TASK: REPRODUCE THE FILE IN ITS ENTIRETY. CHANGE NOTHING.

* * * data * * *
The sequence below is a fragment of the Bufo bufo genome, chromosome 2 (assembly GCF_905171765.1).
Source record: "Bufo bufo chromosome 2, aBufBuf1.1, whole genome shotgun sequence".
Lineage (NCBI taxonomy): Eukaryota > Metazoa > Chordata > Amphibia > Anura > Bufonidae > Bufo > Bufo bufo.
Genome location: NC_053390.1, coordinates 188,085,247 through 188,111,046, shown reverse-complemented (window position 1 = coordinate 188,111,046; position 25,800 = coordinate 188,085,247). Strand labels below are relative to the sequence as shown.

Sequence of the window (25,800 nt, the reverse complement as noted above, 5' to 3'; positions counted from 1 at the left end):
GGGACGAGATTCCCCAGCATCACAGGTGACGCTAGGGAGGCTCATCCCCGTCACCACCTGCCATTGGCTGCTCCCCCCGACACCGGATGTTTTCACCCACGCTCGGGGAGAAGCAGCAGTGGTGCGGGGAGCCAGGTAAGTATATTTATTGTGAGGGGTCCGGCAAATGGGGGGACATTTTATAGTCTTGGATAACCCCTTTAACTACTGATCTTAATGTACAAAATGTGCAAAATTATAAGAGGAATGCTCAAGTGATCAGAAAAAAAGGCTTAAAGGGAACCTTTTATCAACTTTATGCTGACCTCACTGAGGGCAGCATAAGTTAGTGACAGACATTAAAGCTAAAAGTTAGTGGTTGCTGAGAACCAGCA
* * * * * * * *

The sequence below is a fragment of the Bufo bufo genome, chromosome 2 (assembly GCF_905171765.1).
Source record: "Bufo bufo chromosome 2, aBufBuf1.1, whole genome shotgun sequence".
Lineage (NCBI taxonomy): Eukaryota > Metazoa > Chordata > Amphibia > Anura > Bufonidae > Bufo > Bufo bufo.
Genome location: NC_053390.1, coordinates 188,085,247 through 188,111,046, shown reverse-complemented (window position 1 = coordinate 188,111,046; position 25,800 = coordinate 188,085,247). Strand labels below are relative to the sequence as shown.

Sequence of the window (25,800 nt, the reverse complement as noted above, 5' to 3'; positions counted from 1 at the left end):
GGGACGAGATTCCCCAGCATCACAGGTGACGCTAGGGAGGCTCATCCCCGTCACCACCTGCCATTGGCTGCTCCCCCCGACACCGGATGTTTTCACCCACGCTCGGGGAGAAGCAGCAGTGGTGCGGGGAGCCAGGTAAGTATATTTATTGTGAGGGGTCCGGCAAATGGGGGGACATTTTATAGTCTTGGATAACCCCTTTAACTACTGATCTTAATGTACAAAATGTGCAAAATTATAAGAGGAATGCTCAAGTGATCAGAAAAAAAGGCTTAAAGGGAACCTTTTATCAACTTTATGCTGACCTCACTGAGGGCAGCATAAGTTAGTGACAGACATTAAAGCTAAAAGTTAGTGGTTGCTGAGAACCAGCA